“Second, get information. Most of what this deponent said was vague and indefinite. No matter how much you know before the deposition, there are facts you don’t know. Think of a discovery deposition—and there are other kinds—as reverse cross-examination. Don’t lead. Ask open-ended questions. The forbidden ‘why question’ on cross examination is one of the best you can ask in a deposition.”
An Irresistible Approach
“Ask the witness to help you understand the facts. Even carefully trained expert witnesses who have been told that you are not their friend and to give you as little information as possible find it difficult to resist the request for help.
“Break the rules of evidence. There is a difference between discovery depositions and evidence depositions, even though only the Illinois rules actually say so, as far as I know. They require notice to the opponent if you intend to use a deposition as a substitute for live testimony.
“But in a discovery deposition, you don’t have to worry about whether the information is admissible. So ask for hearsay. Ask for opinions. Ask for the name of someone who might know the answer to your question. All these—and more—are ‘reasonably calculated to lead to the discovery of admissible evidence,’ as Rule 26(b)(1) of the Federal Rules of Civil Procedure puts it.
“That’s exactly where you want to take everything you can: to a definite, yes or no, admissible answer. And the problem with this deposition is that the lawyer kept letting the witness get away with saying ‘I don’t know’ to things he obviously knew or should have known.”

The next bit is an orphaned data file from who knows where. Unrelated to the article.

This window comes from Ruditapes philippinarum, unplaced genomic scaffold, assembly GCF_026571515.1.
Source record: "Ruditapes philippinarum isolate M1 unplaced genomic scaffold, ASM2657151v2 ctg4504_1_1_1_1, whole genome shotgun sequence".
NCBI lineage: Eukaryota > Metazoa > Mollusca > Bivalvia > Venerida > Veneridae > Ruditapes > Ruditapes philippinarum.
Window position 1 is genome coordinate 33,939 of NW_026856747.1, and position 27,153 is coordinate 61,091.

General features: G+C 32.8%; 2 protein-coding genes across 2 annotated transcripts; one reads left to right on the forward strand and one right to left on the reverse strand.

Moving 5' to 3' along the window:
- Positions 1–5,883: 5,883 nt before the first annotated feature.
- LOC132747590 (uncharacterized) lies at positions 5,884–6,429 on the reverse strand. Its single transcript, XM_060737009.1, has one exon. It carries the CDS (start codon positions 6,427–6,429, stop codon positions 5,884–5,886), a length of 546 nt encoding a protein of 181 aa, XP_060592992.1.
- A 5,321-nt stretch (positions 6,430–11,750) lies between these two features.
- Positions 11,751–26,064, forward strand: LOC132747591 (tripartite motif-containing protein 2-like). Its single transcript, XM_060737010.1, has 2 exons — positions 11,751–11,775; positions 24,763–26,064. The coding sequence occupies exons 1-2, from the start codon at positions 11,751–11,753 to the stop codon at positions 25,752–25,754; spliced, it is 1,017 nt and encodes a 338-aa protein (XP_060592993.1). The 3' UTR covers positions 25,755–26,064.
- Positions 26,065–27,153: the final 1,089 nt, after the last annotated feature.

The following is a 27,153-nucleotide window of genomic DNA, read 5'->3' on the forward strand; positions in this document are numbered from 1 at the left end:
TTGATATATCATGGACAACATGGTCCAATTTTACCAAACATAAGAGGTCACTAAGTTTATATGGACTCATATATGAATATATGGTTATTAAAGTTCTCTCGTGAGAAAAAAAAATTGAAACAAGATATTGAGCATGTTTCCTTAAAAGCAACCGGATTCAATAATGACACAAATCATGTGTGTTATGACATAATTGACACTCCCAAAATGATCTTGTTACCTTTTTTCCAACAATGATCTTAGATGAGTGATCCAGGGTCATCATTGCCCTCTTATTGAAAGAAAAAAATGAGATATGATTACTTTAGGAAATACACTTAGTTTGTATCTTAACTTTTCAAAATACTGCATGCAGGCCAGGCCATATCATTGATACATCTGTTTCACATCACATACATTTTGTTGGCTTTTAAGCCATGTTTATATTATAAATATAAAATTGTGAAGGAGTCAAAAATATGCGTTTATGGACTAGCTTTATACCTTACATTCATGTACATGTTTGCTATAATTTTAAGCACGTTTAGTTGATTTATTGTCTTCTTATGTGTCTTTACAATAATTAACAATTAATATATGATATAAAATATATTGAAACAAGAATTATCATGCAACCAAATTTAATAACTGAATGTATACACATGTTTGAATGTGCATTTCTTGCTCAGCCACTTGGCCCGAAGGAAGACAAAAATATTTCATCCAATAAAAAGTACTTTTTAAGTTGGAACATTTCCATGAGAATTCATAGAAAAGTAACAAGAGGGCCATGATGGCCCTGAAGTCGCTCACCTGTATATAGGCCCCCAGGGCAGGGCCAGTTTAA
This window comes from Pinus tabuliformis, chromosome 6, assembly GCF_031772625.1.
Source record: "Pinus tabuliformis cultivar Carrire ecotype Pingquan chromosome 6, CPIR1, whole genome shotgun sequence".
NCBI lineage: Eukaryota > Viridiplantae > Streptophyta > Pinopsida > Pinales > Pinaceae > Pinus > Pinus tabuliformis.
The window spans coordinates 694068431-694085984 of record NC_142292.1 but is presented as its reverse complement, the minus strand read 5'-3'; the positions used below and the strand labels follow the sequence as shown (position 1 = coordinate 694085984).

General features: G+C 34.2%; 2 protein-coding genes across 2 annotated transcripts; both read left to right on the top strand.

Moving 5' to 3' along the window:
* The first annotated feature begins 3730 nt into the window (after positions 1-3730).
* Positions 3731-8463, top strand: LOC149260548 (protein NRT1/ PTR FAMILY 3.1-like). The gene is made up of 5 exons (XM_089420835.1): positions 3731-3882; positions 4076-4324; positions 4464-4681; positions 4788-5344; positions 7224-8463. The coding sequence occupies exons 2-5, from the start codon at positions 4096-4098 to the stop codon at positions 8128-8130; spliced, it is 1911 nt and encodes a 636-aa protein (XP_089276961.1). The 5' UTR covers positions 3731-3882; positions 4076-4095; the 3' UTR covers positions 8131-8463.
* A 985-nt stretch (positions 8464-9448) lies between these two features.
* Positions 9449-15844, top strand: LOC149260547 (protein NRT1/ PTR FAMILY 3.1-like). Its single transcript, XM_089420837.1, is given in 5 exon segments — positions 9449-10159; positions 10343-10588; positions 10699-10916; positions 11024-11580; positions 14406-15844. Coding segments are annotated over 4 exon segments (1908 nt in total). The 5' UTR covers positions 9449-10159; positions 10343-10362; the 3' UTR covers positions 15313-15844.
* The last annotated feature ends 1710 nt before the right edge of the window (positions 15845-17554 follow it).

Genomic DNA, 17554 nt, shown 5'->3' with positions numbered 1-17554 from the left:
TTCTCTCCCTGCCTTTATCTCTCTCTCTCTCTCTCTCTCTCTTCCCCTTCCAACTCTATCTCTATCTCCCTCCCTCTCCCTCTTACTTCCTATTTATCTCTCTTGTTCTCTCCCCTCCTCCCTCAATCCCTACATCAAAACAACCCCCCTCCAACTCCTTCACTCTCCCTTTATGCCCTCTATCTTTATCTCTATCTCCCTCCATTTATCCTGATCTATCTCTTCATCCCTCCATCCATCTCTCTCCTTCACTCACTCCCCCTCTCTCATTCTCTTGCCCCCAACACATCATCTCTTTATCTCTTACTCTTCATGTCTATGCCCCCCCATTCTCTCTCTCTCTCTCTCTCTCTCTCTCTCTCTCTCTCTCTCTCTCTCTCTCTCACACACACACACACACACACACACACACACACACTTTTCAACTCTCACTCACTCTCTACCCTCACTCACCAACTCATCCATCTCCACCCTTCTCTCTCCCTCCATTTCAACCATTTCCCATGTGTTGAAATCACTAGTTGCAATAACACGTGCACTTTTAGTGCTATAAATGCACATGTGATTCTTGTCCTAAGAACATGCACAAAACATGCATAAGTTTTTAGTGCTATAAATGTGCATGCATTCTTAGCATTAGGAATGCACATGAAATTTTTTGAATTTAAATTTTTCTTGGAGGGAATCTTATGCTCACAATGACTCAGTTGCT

“But what can you do about that?” said Marshall.
“Have a list of questions that you put to the witness every time he tries to dodge by saying ‘I don’t know,’ ” said Angus.
• Did you once know the answer?
• Who did you tell?
• Who might you have talked to about this?
• Could you have written a memorandum about this?
• Where would it be?
• Who did you send it to?
• What other documents might have this information?
• What have you heard about this matter?
• Where did you hear it?
• Who might know where to find this information?
• Where would that person be?
• If your life actually depended on finding this information tomorrow morning, where would you look? Who would you ask?
• Do you understand that if you find the answer to this question or remember what it is, you should bring it to our attention?
“That’s impressive,” said Marshall.
“It’s easy if you’ve got that list in front of you,” said Angus. “Finally, to really have a focused deposition, you should go through a list of possible goals and pick out the ones you want to pursue with this witness. This list is based in part on The Art and the Law of Depositions, a course book and audiotape set by John E. Moye of Denver that was published in 1994 by the Professional Education Group but is now out of print.”
• Learn essential facts.
• Nail down what you already know.
• Find out what the witness was shown and told in preparation for the deposition.
• Get and explain documents.
• Find out who knows the facts.
• Locate missing witnesses.
• Find impeachment material.
• Develop a prima facie case.
• Block a claim or defense.
• Set up a motion for a summary judgment.
• Develop the basis for an injunction or temporary restraining order.
• Preserve testimony.
• Lock in the witness to prevent future “creativity.”
• Evaluate the witness.
• Evaluate the lawyers on the other side.
• Show the opposing lawyers that their cheap tricks don’t faze you.
• Show the other lawyers you are actually getting ready for trial.
“Angus,” said Marshall, “that’s tremendous. Would you be willing to present an advanced course on discovery for our firm?”
“I think you’d better work that out with the head of your litigation department,” said Angus.
James W. McElhaney is the Baker and Hostetler Distinguished Scholar in Trial Practice at Case Western Reserve University School of Law in Cleveland and the Joseph C. Hutcheson Distinguished Lecturer in Trial Advocacy at South Texas College of Law in Houston. He is a senior editor and columnist for Litigation, the journal of the ABA Section of Litigation.